His "fence swings both ways," teacher Diane Cleveland said during a class, according to the investigation by the Human Rights department. Another teacher, Walter Filson, said that Merritt "enjoys wearing women's clothes."

Merritt said he had Cleveland's class before lunch, and Filson's class afterwards. If Cleveland made fun of him for something, he said, she told Filson about it at lunch. Merritt would be teased for the same thing in a new class after lunch.

"I told Ms. Cleveland that I wanted to do a report on Ben Franklin, and she said, 'Why? Do you have a thing for older men?' " he said. "Then I sat in Mr. Filson's class, and he called me 'Mr. Ben Franklin,' and said, 'What do you have for these older men that Ms. Cleveland told me about?' "

"I'd come home from school and clam up," he said. "I got death threats from random kids, saying things like 'Shut up, you queer, and, I'm going to kill you, you queer.'"

According to the investigation, Cleveland also covered the screen during a bathing suit scene in a movie the class was watching, and said "It's OK if [Alex] watches this because he isn't into that sort of thing anyway ... maybe if it was a guy."

The Anoka-Hennepin district disciplined Cleveland, 39, a social studies teacher, after Merritt complained.

She was briefly reassigned, and placed on two-day unpaid suspension. Her reassignment included working on a "social studies curriculum development and reflecting on equality and diversity in the classroom," according to the investigation. But she completed only one day of the assignment and called in sick for the rest of the week.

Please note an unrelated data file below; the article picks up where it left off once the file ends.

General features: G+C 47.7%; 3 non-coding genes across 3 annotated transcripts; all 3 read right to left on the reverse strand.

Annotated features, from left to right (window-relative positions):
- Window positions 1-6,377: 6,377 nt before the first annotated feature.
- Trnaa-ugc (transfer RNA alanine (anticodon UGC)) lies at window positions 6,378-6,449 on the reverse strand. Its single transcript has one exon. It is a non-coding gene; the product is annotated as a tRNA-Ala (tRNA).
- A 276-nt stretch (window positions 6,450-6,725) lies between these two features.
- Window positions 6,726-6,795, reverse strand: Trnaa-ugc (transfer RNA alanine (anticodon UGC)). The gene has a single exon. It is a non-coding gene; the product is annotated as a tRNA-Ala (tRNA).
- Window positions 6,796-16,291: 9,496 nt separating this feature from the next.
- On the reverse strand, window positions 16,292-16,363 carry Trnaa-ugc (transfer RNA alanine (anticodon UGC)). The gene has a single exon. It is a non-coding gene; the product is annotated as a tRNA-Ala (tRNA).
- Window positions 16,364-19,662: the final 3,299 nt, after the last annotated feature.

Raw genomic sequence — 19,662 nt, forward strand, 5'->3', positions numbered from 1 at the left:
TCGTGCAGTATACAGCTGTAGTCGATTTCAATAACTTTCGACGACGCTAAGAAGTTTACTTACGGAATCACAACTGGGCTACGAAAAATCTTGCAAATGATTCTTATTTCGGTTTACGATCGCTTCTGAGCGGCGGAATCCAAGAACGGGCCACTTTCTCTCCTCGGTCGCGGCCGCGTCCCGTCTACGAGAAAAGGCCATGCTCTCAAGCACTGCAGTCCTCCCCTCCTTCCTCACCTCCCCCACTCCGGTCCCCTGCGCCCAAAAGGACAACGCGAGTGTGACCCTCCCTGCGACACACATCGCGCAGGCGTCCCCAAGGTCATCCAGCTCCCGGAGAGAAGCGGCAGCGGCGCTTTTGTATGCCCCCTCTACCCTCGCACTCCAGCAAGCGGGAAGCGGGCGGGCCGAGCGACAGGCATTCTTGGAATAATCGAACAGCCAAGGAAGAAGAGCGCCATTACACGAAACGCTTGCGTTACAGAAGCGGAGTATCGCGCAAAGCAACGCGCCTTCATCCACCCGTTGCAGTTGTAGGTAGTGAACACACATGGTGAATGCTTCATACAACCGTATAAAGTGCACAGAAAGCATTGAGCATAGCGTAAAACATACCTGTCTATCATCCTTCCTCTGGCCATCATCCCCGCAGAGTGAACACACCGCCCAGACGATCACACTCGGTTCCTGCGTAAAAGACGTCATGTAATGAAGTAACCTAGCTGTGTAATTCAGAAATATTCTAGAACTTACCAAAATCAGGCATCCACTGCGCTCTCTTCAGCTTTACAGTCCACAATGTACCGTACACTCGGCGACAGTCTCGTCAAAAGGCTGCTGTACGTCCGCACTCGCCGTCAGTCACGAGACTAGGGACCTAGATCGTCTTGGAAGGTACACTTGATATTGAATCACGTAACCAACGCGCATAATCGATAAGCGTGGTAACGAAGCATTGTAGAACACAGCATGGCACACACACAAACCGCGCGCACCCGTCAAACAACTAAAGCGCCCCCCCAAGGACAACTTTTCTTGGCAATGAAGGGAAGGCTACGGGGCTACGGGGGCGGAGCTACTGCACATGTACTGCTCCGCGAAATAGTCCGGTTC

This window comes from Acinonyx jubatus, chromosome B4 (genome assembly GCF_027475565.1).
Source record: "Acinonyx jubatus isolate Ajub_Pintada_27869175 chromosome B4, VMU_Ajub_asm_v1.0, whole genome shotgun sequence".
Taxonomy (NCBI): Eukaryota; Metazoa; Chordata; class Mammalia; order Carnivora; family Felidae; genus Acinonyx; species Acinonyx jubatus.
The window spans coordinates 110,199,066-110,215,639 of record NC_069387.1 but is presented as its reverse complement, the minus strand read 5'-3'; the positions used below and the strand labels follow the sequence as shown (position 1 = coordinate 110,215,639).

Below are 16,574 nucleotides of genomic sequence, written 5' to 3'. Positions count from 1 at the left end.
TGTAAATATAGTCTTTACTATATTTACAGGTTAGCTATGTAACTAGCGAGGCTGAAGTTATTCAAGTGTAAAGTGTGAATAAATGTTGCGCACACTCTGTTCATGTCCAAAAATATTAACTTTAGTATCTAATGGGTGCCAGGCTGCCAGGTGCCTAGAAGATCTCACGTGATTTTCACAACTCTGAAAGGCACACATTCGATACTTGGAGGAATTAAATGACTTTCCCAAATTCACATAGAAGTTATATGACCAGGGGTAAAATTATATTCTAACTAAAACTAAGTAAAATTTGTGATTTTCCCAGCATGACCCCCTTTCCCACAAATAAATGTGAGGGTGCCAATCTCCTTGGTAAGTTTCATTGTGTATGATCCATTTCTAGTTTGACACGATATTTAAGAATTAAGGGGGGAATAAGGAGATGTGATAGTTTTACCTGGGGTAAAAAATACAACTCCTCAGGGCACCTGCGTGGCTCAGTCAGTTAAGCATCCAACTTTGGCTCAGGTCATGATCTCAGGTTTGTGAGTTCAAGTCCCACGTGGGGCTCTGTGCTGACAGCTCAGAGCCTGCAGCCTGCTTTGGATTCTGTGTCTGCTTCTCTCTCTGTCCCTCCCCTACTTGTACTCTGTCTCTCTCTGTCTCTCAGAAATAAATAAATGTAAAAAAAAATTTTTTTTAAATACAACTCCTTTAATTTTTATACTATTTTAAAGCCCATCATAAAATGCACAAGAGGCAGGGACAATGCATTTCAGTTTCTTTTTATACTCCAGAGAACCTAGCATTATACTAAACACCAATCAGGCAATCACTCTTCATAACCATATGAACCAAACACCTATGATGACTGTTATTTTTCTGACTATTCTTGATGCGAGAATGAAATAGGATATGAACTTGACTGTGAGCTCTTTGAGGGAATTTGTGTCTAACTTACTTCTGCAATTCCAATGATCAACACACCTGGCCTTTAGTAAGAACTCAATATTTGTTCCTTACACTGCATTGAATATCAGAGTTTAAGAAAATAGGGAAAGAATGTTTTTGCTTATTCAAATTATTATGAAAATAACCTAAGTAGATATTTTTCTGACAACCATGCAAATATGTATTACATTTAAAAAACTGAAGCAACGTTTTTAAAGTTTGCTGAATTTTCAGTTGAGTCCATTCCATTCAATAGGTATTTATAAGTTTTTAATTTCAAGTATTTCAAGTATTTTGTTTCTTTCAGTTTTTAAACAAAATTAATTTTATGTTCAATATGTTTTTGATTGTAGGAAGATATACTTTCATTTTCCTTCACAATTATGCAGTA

It is not known what, if any, disciplinary action was taken regarding Filson, 56, a law enforcement teacher.

Cleveland has not returned phone calls seeking comment, and Filson has declined to comment.

The strange part about his experiences, Alex pointed out, is that he is straight.

He said he is speaking publicly now because "I'm not the first kid this has happened to. I feel bad for the kid who was homosexual in that class, seeing that I was belittled. ... If kids feel like this is what they're going through, at work, at school, at the house, you've got to tell somebody."

A national group, the Gay, Lesbian and Straight Education Network reports that 87 percent of GLBT students in Minnesota report verbal harassment in school because of their sexual orientation, and nearly two-thirds of GLBT students nationwide have heard homophobic comments from teachers or other school staff.

"When people make knuckleheaded remarks like these people in Anoka, clearly, they have had no training on what you can and can't say,'' said Alan Horowitz, coordinator of the Out for Equity program that trains St. Paul teachers on how to discuss sexual orientation. "If you never talk about it, then everybody just does what they think the best thing to do is in their head."

In June, Merritt said he had a chance to sit down with Cleveland and Filson, as well as his lawyers and district staff.

He told them about why they had hurt him.

"They said no more than five words," Merritt said. "They said 'We're sorry you had to come here today. We're very proud that you could stand up like this.' "

"Sorry doesn't cut it," Merritt said. "The teachers should be kicked out."

Staff Writer Mary Lynn Smith contributed to this report.

Emily Johns • 612-673-7460